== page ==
News & Press: Legislative

The Current State of Avian-Related Legislation

Thursday, November 15, 2018  

By: Julia M. Hill, DVM

With the close of the year fast approaching, many of us have enjoyed seeing the change of seasons and watching the great spectacle of migration that takes place right in front of us.  As avian health advocates and conservationists, we should also pay attention to the changes that the season has brought in America’s political climate.

Many of you probably know that the most recent election resulted in a turn of the House to Democratic control, while the Senate remains with a Republican majority.  In this bipartisan setting, our lawmakers can either decide to cooperate to move forward with policies or create a gridlock until the next major election cycle.  While I believe most of us would want to move forward and be willing to pursue reasonable compromise to achieve what is best for all, we will have to be vigilant to ensure that some of the things we value most are not compromised, as well.  Conservation is one of those key issues.

Here are some of the top contenders for avian advocates to keep an eye on at the end of 2018.

  •  The 2018 Farm Bill

The Farm Bill has always been a huge deciding factor in how land is best used to protect America’s food supply in a way that also promotes stewardship of natural resources and wildlife.  The bill is still resolving differences and may not get passed this year, but the committees in both the House and Senate have expressed desire to finish the job to avoid starting over next year.  Though waiting for Democrat control of the House may result in Farm Bill proposals next year geared more towards conservation, the current bill on the table went through a lot to get where it’s at now and shouldn’t be abandoned lightly.  If Congress decides to make the Farm Bill a priority for the end of the year, conservationists need to keep a close eye on the policies involved.  The major issue keeping the Farm Bill in limbo is SNAP (food stamp) provisions, not necessarily conservation issues.

  • The Land and Water Conservation Fund

Renewal for this fund was not passed on time and expired September 30th.  However, both Senate and House members have proposed acts to renew the fund, and we should encourage our representatives to get this to go through in a timely fashion.  The Land and Water Conservation Fund uses royalties from offshore oil and gas leasing to support the protection of federal lands and waters for conservation and recreation.

  • The SECURE American Energy Act (H.R. 4239)

H.R. 4239 was the bill that contained a provisional change to how the Migratory Bird Treaty Act was interpreted in favor of no penalties for “incidental” kills of birds.  Fortunately, it should be much more difficult to pass successfully now.  On November 2nd an amended version was published as well as the dissenting view of the current Ranking Member of the House Committee on Natural Resources, Raul Grijalva.  Representative Grijalva will become Chairman of the Committee when the House turns over, and this Act will likely see major changes under Democratic control.  Still, avian conservationists need to be vigilant to ensure that the Migratory Bird Treaty Act is preserved in its entirety should H.R. 4239 move forward.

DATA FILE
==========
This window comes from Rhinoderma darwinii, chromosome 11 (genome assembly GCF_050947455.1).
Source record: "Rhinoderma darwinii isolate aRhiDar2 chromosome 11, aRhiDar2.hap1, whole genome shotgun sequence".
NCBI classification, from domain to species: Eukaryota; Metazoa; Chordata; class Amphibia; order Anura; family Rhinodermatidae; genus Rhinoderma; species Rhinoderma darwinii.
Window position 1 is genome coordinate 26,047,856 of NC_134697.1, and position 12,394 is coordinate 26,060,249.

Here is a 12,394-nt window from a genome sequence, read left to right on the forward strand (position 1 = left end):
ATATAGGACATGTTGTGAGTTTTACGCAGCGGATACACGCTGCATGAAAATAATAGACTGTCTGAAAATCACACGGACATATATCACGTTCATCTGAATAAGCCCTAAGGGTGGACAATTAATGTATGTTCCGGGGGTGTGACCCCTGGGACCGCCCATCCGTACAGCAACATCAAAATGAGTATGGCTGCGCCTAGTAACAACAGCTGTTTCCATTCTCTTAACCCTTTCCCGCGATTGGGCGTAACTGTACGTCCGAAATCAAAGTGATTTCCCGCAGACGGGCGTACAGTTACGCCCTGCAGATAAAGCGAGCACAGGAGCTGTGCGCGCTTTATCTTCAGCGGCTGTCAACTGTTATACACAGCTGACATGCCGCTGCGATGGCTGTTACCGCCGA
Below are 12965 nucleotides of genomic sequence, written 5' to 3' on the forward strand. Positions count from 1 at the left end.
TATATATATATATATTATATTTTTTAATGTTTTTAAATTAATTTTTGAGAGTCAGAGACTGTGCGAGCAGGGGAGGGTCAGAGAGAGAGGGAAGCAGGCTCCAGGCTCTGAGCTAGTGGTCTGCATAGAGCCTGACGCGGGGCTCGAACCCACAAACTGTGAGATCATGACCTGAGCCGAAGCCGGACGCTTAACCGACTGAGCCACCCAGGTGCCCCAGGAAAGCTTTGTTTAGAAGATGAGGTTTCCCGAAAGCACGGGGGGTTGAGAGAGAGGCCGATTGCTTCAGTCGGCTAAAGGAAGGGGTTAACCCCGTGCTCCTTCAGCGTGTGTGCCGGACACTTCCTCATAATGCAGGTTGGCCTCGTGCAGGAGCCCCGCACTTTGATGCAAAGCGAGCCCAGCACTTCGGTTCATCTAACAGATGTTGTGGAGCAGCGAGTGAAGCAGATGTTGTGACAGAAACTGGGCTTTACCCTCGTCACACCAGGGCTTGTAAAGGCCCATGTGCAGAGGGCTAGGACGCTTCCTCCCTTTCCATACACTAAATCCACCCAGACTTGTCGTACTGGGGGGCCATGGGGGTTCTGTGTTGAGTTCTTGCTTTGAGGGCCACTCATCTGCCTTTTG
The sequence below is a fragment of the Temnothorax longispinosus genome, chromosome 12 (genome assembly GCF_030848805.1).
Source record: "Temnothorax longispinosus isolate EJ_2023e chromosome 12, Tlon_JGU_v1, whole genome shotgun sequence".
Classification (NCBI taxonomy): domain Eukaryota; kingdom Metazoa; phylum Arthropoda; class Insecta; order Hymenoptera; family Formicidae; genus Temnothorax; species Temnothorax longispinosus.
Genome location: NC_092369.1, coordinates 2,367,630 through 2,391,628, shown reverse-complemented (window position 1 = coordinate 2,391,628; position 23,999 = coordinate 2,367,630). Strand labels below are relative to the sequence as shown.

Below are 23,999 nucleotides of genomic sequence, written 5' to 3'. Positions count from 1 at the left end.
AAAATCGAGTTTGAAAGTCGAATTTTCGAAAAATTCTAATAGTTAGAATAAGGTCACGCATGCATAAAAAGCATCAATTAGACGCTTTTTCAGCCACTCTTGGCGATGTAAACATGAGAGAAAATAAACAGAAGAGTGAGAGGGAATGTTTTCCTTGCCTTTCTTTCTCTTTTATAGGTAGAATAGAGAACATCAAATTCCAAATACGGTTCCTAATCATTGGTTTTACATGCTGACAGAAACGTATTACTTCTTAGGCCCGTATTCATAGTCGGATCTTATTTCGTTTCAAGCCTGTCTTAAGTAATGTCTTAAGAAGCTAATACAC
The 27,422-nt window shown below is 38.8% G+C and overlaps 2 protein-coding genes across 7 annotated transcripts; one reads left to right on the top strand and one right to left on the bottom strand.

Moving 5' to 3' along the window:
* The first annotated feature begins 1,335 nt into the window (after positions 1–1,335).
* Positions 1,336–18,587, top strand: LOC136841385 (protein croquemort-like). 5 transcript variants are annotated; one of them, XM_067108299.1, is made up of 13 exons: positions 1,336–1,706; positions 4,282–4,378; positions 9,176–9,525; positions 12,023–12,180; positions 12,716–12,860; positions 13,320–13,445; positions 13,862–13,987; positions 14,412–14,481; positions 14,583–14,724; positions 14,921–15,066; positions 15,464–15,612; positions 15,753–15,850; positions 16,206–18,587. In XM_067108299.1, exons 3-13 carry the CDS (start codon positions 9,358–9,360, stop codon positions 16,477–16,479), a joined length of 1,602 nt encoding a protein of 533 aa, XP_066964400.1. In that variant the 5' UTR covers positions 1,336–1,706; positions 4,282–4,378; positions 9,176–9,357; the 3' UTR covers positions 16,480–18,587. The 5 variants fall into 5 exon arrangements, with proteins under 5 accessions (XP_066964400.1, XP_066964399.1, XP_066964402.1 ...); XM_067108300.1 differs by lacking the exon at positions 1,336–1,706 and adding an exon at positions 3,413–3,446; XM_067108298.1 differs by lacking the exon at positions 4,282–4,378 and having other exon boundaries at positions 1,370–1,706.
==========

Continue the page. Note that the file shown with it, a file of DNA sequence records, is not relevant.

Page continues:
• The Endangered Species Act

The proposed rule changes by U.S. Fish and Wildlife Service and National Oceanic and Atmospheric Association that would remove protections for threatened species, among other items, were opposed by many conservation-oriented organizations, including the AZA:

The time window for public comment on the proposed rules has closed.  We are in a period of waiting to see if the proposed rules will be made final, or if public comment or other factors will result in changes to the rules.  It is possible, though unlikely, that another chance for comment may become available if changes to the proposed rules are significant.  We need to look towards the future and realize that other changes to the Endangered Species Act could be imminent and in need our valuable input.

2018 was touted to be “The Year of the Bird” by Audubon.  As avian veterinarians, we have a unique outlook on the health of bird populations in the United States and should strive to become involved in these nationwide issues that are affecting our wild birds.  After all, even if for most of us our patients are primarily captive, non-native species, it is our obligation under our veterinary oath to use our skills to create a healthy world for birds and humans alike.

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